Azerbaijan Historical Setting
Source: The Library of Congress Country Studies
Figure 8. Azerbaijan, 1994
Icheri-Shekher Fortress, Baku
UNDER THE DOMINATION of the Soviet Union for most of the twentieth century, Azerbaijan began a period of tentative autonomy when the Soviet state collapsed at the end of 1991. A culturally and linguistically Turkic people, the Azerbaijanis have retained a rich cultural heritage despite long periods of Persian and Russian domination. In the 1990s, the newly independent nation still faced strong and contrary religious and political influences from neighbors such as Iran to the south, Turkey to the west, and Russia to the north (see fig. 8). Despite the country's rich oil reserves, Azerbaijan's natural and economic resources and social welfare system have been rated below those of most of the other former Soviet republics. Furthermore, in the early 1990s a long military and diplomatic struggle with neighboring Armenia was sapping resources and distracting the country from the task of devising post-Soviet internal systems and establishing international relations.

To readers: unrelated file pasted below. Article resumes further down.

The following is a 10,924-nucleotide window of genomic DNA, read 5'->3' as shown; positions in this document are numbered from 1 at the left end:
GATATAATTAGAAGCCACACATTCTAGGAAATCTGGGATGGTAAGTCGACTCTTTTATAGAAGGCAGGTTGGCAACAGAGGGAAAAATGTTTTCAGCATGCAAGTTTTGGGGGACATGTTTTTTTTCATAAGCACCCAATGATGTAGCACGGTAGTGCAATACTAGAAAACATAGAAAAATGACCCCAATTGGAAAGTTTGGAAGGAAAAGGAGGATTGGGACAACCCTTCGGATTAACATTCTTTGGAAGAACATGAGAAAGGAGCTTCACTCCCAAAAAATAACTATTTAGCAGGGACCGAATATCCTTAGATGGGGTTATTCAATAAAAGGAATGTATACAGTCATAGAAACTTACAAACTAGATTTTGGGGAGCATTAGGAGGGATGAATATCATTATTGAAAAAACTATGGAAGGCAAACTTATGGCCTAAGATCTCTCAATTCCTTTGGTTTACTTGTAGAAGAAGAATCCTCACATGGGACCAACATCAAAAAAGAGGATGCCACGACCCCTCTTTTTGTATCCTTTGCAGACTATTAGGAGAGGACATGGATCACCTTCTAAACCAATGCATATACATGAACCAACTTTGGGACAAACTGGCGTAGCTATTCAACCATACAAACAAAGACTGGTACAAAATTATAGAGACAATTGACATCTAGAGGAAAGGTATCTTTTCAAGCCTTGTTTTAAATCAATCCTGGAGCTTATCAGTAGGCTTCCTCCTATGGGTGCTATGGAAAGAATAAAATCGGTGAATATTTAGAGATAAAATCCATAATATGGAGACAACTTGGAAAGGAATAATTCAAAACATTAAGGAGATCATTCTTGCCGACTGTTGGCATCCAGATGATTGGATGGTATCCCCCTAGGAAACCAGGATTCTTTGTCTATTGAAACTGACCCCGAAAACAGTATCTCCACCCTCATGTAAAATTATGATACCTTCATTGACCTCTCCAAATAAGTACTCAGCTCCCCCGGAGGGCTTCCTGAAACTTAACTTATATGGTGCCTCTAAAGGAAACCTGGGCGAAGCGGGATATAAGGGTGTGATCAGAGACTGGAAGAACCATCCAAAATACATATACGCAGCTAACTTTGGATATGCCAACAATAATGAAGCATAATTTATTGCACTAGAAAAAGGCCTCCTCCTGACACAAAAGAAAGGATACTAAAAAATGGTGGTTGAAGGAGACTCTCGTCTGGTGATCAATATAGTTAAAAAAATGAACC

The territory of modern Azerbaijan has been subject to myriad invasions, migrations, and cultural and political influences. During most of its history, Azerbaijan was under Persian influence, but as the Persian Empire declined, Russia began a 200-year dominance, some aspects of which have persisted into the 1990s.
Data as of March 1994
NOTE: The information regarding Azerbaijan on this page is re-published from The Library of Congress Country Studies. No claims are made regarding the accuracy of Azerbaijan Historical Setting information contained here. All suggestions for corrections of any errors about Azerbaijan Historical Setting should be addressed to the Library of Congress.